Management of Ultra Narrow Row Cotton
Type of DegreeDissertation
Agronomy and Soils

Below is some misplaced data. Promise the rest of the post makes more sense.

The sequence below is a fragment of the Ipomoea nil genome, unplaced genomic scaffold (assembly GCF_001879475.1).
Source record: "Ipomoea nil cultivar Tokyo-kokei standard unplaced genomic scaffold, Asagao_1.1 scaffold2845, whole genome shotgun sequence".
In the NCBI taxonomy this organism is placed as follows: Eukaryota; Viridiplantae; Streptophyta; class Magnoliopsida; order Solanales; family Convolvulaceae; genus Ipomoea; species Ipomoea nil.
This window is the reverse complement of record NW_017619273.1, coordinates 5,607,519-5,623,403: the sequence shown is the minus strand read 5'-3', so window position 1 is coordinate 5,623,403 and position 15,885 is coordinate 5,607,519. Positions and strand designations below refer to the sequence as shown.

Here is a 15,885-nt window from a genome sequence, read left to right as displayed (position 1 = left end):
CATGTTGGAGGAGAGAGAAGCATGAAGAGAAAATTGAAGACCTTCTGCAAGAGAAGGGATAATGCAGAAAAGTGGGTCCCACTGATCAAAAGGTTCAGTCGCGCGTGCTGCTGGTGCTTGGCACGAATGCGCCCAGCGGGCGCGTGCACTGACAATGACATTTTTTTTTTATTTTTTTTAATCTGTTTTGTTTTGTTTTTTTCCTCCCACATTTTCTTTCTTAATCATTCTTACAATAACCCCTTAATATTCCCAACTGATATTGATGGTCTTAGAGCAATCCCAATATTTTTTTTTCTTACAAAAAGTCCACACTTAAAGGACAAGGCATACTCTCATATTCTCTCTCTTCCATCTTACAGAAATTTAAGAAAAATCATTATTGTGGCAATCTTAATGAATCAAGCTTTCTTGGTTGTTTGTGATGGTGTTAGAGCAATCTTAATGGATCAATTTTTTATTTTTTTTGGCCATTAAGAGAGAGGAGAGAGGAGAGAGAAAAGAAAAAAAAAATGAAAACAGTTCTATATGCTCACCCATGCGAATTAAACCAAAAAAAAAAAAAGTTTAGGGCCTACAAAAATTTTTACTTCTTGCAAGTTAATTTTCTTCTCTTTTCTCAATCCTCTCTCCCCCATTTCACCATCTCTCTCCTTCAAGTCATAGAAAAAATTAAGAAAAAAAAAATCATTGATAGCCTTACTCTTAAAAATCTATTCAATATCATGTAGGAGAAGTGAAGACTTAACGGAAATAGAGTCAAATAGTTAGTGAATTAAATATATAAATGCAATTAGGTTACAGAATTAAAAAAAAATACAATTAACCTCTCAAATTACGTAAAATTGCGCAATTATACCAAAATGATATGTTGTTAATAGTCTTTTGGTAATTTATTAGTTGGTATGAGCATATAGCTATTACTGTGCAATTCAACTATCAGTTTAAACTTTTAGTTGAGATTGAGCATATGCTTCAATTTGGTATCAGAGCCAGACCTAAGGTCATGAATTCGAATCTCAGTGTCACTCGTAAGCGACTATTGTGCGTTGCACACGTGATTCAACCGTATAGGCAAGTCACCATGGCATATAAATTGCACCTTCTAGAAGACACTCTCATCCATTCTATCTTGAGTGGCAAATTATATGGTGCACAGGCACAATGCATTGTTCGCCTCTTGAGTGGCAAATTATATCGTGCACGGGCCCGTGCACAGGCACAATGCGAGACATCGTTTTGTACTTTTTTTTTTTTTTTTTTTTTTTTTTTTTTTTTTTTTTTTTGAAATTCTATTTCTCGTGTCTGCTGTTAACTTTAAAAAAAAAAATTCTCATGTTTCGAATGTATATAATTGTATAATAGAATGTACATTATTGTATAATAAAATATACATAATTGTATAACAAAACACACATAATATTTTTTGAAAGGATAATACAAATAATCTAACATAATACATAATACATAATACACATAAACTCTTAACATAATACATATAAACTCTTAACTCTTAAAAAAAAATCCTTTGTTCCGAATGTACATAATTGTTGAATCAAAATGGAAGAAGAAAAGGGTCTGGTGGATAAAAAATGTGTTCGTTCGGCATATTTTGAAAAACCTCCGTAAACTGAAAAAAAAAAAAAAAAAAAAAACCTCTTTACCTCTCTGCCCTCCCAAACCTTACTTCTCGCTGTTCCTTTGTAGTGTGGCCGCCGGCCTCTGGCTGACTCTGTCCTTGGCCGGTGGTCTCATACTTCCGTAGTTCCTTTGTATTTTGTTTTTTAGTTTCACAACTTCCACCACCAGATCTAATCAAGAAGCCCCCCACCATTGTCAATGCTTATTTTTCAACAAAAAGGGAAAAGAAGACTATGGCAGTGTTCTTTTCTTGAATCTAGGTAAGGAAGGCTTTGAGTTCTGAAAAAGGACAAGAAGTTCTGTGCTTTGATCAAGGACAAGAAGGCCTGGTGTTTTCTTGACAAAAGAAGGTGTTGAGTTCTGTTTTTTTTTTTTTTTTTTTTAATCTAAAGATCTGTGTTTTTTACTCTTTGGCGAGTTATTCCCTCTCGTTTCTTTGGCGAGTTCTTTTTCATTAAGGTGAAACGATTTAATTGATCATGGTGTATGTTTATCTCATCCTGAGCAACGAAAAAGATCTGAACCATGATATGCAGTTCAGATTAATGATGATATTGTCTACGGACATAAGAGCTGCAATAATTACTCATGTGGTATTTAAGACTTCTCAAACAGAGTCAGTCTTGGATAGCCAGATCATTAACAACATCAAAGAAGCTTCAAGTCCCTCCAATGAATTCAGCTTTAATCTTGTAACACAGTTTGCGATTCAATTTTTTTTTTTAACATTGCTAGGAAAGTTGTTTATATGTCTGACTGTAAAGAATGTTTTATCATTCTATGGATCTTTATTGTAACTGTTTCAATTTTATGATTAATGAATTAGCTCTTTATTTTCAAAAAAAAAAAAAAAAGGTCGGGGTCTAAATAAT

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Ultra Narrow Row cotton (Gossypium hirsutum L.) production systems may have the potential to increase lint yields, decrease risks to losses from water stress, and allow the use of conservation systems which could contribute to long-term soil productivity. Recent technological developments have improved the feasibility of production of Ultra Narrow Row (UNR) cotton, defined as cotton grown with row spacing of 25-cm or less, but management techniques are poorly defined. We conducted three coordinated field research trials in central and south Alabama from 1998 through 2001 to investigate planting dates and plant populations for UNR (20-cm) cotton, methods to control plant height for efficient harvesting, and cropping systems that utilize cover crops and conservation tillage with UNR cotton production. In the first experiment, planting dates of May, June and July, were tested with 198 000, 296 000, 395 000, and 494 000 plants ha-1. May plantings generally yielded > June > July, although with a dry spring June yielded > July > May. Yields from May plantings tended to increase with plant populations below 494 000 plants ha-1, while June planted yields tended to decrease with increasing populations, with little effect in July. In the second trial, mepiquat chloride (MC) growth regulator was applied to UNR cotton using seven decision methods, either preplanned (0, 0.0493 or 0.0984 kg a.i. ha-1 total) or in response to plant growth (2.5- and 5.1-cm internode length, Pix STIK, or Deltapine Cotton Growth Regulator Guide [Deltapine CGRG]). Height was adequately controlled (less than 81-cm) by all decision methods recommending > 0.0493 kg a.i. ha-1 of MC, in the one year (1999) with excessive height. The 5.1-cm internode method resulted in the best combination of plant height control while minimizing MC applications. Lint yields were increased in only one year with MC application. In the third trial, legumes (white lupin [Lupinus albus L.] + crimson clover [Trifolium incarnatum L.]) were compared to rye (Secale cereale L.) as a cover crop for UNR and wide rows, with no-till and conventional tillage systems on a drought prone soil. Conventional tillage systems yielded greater than no-till in two of three years, on this drought prone soil. Cover crop type had little effect on yield where adequate plant stands were obtained. UNR cotton yielded over 50% more than wide rows in one year, over 15% more in another year, and the same in another, with never a relative yield decrease. These results indicate that UNR cotton production could be a more profitable system for cotton producers in the southeast United States.